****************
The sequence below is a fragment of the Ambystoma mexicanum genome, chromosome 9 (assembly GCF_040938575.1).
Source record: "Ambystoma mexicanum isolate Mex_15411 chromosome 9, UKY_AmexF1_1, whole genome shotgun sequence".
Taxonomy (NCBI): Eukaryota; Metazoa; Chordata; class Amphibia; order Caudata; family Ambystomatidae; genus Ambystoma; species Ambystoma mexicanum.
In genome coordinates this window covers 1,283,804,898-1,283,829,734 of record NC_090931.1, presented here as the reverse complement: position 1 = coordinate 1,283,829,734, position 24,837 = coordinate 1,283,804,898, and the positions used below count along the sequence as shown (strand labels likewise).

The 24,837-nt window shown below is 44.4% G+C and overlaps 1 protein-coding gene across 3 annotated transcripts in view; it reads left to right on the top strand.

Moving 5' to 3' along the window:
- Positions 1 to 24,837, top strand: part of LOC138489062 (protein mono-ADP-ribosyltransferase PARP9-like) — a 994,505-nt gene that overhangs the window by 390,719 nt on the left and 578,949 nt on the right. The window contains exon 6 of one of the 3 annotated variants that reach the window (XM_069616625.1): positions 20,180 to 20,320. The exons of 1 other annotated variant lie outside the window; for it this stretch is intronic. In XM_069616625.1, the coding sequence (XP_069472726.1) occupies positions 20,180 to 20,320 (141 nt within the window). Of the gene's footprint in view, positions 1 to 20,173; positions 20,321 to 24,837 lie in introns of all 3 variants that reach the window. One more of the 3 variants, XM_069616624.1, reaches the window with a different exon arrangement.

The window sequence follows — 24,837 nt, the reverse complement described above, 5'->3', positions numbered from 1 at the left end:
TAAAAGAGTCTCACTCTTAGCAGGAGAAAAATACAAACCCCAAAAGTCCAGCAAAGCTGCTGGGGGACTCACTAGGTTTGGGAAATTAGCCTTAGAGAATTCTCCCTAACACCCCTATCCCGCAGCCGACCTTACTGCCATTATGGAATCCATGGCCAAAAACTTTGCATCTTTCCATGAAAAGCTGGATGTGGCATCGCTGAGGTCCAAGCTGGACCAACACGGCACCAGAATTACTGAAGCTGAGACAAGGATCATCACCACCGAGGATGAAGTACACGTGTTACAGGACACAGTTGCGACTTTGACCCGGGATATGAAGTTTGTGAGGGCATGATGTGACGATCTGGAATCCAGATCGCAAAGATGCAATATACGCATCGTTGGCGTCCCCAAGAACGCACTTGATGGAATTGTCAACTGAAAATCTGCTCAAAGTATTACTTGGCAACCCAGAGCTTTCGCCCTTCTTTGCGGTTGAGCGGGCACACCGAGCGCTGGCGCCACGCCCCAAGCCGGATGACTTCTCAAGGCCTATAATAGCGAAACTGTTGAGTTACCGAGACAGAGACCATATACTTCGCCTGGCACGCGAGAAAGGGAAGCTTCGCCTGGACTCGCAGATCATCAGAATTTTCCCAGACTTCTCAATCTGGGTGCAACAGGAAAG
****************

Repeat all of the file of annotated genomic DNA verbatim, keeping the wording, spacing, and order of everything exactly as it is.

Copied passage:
The sequence below is a fragment of the Ambystoma mexicanum genome, chromosome 9 (assembly GCF_040938575.1).
Source record: "Ambystoma mexicanum isolate Mex_15411 chromosome 9, UKY_AmexF1_1, whole genome shotgun sequence".
Taxonomy (NCBI): Eukaryota; Metazoa; Chordata; class Amphibia; order Caudata; family Ambystomatidae; genus Ambystoma; species Ambystoma mexicanum.
In genome coordinates this window covers 1,283,804,898-1,283,829,734 of record NC_090931.1, presented here as the reverse complement: position 1 = coordinate 1,283,829,734, position 24,837 = coordinate 1,283,804,898, and the positions used below count along the sequence as shown (strand labels likewise).

The 24,837-nt window shown below is 44.4% G+C and overlaps 1 protein-coding gene across 3 annotated transcripts in view; it reads left to right on the top strand.

Moving 5' to 3' along the window:
- Positions 1 to 24,837, top strand: part of LOC138489062 (protein mono-ADP-ribosyltransferase PARP9-like) — a 994,505-nt gene that overhangs the window by 390,719 nt on the left and 578,949 nt on the right. The window contains exon 6 of one of the 3 annotated variants that reach the window (XM_069616625.1): positions 20,180 to 20,320. The exons of 1 other annotated variant lie outside the window; for it this stretch is intronic. In XM_069616625.1, the coding sequence (XP_069472726.1) occupies positions 20,180 to 20,320 (141 nt within the window). Of the gene's footprint in view, positions 1 to 20,173; positions 20,321 to 24,837 lie in introns of all 3 variants that reach the window. One more of the 3 variants, XM_069616624.1, reaches the window with a different exon arrangement.

The window sequence follows — 24,837 nt, the reverse complement described above, 5'->3', positions numbered from 1 at the left end:
TAAAAGAGTCTCACTCTTAGCAGGAGAAAAATACAAACCCCAAAAGTCCAGCAAAGCTGCTGGGGGACTCACTAGGTTTGGGAAATTAGCCTTAGAGAATTCTCCCTAACACCCCTATCCCGCAGCCGACCTTACTGCCATTATGGAATCCATGGCCAAAAACTTTGCATCTTTCCATGAAAAGCTGGATGTGGCATCGCTGAGGTCCAAGCTGGACCAACACGGCACCAGAATTACTGAAGCTGAGACAAGGATCATCACCACCGAGGATGAAGTACACGTGTTACAGGACACAGTTGCGACTTTGACCCGGGATATGAAGTTTGTGAGGGCATGATGTGACGATCTGGAATCCAGATCGCAAAGATGCAATATACGCATCGTTGGCGTCCCCAAGAACGCACTTGATGGAATTGTCAACTGAAAATCTGCTCAAAGTATTACTTGGCAACCCAGAGCTTTCGCCCTTCTTTGCGGTTGAGCGGGCACACCGAGCGCTGGCGCCACGCCCCAAGCCGGATGACTTCTCAAGGCCTATAATAGCGAAACTGTTGAGTTACCGAGACAGAGACCATATACTTCGCCTGGCACGCGAGAAAGGGAAGCTTCGCCTGGACTCGCAGATCATCAGAATTTTCCCAGACTTCTCAATCTGGGTGCAACAGGAAAG